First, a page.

Our purpose is to present and test a typology of land reform theories as a means of understanding and interrogating the motives behind land reform and to better equip land administrators and policymakers to enact land reform programs that are appropriate for their contexts.
The Voluntary Guidelines on the Responsible Governance of Tenure (VGGT) call for governments to clearly define the term ‘public purpose’ to allow for judicial review of the goals of expropriations of property.
Public participation in environmental impact assessment (EIA) often falls short of the requirements of best practice in the move towards sustainable development, particularly for disadvantaged and marginalized communities.
Digital participatory mapping improves accessibility to spatial information and the way in which knowledge is co-constructed and landscapes co-managed with impoverished communities. However, many unintended consequences for social and epistemic justice may be exacerbated in developing country contexts.
Intensive land use activities worldwide have caused considerable loss to many ecosystem services. The dynamics of these threats must be quickly investigated to ensure timely update of management strategies and policies.
Innovative, pragmatic approaches are needed to support sustainable livelihoods and landscape management in complex social-ecological systems (CSES) such as river catchments. In the Tsitsa River Catchment, South Africa, researchers and natural resource managers have come together to apply such innovative approaches.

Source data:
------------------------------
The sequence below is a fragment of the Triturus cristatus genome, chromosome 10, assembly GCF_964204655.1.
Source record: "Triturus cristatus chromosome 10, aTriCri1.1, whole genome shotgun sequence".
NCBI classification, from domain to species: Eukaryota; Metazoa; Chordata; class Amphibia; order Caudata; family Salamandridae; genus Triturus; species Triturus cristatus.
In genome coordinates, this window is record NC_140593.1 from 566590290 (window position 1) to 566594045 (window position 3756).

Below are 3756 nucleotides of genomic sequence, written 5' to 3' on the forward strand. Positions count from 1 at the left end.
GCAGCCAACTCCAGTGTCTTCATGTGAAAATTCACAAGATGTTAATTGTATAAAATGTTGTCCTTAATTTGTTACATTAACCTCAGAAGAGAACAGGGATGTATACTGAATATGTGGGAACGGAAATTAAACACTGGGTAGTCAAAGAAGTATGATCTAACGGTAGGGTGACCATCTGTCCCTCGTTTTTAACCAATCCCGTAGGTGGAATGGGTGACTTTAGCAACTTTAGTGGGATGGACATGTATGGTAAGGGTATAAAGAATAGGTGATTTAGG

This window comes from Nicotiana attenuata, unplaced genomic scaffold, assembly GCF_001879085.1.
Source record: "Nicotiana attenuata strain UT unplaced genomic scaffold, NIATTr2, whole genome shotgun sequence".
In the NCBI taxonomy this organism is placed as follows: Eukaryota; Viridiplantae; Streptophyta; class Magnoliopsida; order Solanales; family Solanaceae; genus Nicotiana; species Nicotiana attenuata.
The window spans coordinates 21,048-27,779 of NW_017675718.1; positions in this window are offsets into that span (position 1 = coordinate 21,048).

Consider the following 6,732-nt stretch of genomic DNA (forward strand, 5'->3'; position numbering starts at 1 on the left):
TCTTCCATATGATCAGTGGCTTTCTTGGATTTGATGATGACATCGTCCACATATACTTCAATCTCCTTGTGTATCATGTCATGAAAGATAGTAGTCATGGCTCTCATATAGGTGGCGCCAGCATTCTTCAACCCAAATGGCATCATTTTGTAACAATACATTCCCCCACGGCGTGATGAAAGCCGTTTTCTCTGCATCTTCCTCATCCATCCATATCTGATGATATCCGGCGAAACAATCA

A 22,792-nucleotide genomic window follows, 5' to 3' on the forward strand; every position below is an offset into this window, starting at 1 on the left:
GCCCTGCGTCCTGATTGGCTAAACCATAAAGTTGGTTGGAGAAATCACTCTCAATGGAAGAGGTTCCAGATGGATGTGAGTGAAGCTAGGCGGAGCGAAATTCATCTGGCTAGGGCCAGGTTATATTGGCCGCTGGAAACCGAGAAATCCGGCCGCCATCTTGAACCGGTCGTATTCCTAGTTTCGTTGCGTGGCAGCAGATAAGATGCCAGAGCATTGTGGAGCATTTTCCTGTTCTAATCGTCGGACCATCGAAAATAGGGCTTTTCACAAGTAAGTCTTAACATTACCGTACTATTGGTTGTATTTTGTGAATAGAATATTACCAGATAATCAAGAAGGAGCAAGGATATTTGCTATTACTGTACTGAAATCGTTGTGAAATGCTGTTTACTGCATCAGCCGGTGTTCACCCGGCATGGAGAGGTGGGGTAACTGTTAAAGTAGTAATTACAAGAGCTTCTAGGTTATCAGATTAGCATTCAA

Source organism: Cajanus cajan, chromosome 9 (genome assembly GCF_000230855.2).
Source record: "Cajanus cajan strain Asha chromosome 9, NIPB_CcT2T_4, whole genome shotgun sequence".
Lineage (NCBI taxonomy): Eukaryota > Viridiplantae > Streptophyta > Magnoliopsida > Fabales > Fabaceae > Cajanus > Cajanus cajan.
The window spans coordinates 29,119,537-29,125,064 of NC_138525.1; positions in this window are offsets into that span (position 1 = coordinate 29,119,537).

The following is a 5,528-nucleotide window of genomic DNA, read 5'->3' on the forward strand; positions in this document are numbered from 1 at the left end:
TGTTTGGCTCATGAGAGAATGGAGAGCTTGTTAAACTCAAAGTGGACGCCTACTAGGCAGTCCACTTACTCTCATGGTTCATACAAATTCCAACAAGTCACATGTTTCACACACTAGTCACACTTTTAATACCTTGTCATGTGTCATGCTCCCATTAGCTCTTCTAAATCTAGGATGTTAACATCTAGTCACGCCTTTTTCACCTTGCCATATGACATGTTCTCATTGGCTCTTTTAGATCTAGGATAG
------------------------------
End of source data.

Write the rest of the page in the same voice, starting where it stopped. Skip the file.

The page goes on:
Urban agriculture is said to be increasing with global urbanization. However, there is little examination of the temporal or spatial dynamics of urban agriculture. We investigated the benefits and challenges experienced by community gardeners in four towns in South Africa, along with GIS analysis of the number, area, and location of urban food community gardens over the last three decades.
This moderated online dialogue was facilitated by Phuhlisani NPC in association with the Land Portal. Phuhlisani NPC has drafted this report on the key issues surfaced through the dialogue.
The dialogue provided an online forum to explore different perspectives on the content of a pro-poor programme of land reform programme that can:
In 1913, South Africa’s Land Act set aside 87% of the country’s land for exclusive use and ownership by white people, helping to divide the nation into a relatively prosperous white heartland and a cluster of increasingly impoverished black reserves on the periphery and within cities (Walker, 2017).
There is a growing recognition of the contribution that privately-owned land makes to conservation efforts, and governments are increasingly counting privately protected areas (PPAs) towards their international conservation commitments.